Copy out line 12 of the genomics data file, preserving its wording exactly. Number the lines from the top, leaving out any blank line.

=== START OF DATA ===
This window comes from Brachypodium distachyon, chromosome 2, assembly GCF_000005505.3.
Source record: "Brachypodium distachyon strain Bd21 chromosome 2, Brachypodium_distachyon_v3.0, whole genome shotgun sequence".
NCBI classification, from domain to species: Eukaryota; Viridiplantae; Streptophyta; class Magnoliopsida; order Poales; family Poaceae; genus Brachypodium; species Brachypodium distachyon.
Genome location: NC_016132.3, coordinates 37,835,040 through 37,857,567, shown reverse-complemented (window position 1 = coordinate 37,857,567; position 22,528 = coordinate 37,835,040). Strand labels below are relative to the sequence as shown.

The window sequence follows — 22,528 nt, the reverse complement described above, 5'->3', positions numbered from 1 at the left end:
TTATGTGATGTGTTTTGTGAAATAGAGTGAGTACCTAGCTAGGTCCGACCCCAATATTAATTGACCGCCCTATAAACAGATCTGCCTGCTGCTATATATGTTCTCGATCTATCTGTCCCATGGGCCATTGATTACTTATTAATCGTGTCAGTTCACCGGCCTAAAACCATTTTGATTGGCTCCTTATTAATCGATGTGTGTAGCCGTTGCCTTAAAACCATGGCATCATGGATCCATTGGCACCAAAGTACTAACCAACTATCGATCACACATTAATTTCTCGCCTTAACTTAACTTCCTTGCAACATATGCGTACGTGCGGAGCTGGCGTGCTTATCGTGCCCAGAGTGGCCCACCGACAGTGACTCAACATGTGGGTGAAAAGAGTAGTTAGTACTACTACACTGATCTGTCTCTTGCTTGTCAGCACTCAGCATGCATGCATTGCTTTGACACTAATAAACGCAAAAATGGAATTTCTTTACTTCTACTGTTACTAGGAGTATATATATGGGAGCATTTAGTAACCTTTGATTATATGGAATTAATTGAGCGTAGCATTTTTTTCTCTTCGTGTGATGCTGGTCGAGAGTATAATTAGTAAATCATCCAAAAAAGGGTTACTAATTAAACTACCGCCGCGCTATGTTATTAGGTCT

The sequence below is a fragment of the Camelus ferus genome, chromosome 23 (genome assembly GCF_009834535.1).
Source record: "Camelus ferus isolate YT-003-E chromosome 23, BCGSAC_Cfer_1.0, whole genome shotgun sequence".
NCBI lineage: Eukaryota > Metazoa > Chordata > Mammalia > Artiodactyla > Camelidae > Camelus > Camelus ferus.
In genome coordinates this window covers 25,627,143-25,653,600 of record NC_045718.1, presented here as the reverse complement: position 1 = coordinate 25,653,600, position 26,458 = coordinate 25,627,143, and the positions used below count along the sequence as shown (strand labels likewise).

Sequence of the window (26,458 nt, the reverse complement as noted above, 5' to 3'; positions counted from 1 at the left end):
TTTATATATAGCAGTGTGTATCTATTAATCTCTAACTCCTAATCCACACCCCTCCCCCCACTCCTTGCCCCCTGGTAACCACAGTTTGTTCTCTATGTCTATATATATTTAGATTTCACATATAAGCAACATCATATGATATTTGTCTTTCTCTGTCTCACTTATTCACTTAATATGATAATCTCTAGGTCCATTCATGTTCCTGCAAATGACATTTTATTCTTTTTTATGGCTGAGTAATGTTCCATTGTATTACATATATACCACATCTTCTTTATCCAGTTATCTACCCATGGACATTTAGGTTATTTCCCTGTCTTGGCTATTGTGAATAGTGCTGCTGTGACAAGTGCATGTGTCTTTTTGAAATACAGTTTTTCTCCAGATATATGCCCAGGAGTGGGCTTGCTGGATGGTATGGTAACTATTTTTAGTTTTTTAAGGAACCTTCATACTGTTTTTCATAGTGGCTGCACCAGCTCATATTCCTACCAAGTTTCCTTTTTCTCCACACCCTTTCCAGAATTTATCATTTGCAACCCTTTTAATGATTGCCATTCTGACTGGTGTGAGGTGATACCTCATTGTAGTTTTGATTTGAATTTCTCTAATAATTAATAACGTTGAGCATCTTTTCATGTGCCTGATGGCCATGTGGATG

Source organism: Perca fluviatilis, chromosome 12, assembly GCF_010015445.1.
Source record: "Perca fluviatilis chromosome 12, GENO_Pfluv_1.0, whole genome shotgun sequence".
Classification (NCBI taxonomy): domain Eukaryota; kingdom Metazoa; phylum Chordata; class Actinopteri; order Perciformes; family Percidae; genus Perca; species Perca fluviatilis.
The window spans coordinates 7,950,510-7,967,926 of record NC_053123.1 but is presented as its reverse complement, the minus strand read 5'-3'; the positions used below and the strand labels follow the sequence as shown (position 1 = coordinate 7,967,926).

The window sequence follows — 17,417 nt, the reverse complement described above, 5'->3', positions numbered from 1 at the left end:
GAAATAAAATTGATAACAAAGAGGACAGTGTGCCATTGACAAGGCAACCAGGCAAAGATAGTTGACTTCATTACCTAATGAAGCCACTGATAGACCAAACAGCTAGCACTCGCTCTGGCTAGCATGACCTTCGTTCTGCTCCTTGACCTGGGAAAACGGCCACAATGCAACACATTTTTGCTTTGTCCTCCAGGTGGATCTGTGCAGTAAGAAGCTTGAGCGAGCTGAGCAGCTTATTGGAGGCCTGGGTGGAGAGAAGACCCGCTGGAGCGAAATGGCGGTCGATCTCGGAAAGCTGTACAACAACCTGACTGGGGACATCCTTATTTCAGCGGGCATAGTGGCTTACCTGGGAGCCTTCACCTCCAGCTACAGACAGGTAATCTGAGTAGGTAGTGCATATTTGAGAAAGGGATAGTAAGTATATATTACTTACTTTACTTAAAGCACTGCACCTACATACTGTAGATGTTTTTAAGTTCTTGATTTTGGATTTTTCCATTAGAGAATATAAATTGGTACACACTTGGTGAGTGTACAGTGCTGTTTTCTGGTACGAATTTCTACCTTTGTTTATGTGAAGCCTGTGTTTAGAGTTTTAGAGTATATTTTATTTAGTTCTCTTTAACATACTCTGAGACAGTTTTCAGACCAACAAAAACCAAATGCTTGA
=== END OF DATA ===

TTTATATATAGCAGTGTGTATCTATTAATCTCTAACTCCTAATCCACACCCCTCCCCCCACTCCTTGCCCCCTGGTAACCACAGTTTGTTCTCTATGTCTATATATATTTAGATTTCACATATAAGCAACATCATATGATATTTGTCTTTCTCTGTCTCACTTATTCACTTAATATGATAATCTCTAGGTCCATTCATGTTCCTGCAAATGACATTTTATTCTTTTTTATGGCTGAGTAATGTTCCATTGTATTACATATATACCACATCTTCTTTATCCAGTTATCTACCCATGGACATTTAGGTTATTTCCCTGTCTTGGCTATTGTGAATAGTGCTGCTGTGACAAGTGCATGTGTCTTTTTGAAATACAGTTTTTCTCCAGATATATGCCCAGGAGTGGGCTTGCTGGATGGTATGGTAACTATTTTTAGTTTTTTAAGGAACCTTCATACTGTTTTTCATAGTGGCTGCACCAGCTCATATTCCTACCAAGTTTCCTTTTTCTCCACACCCTTTCCAGAATTTATCATTTGCAACCCTTTTAATGATTGCCATTCTGACTGGTGTGAGGTGATACCTCATTGTAGTTTTGATTTGAATTTCTCTAATAATTAATAACGTTGAGCATCTTTTCATGTGCCTGATGGCCATGTGGATG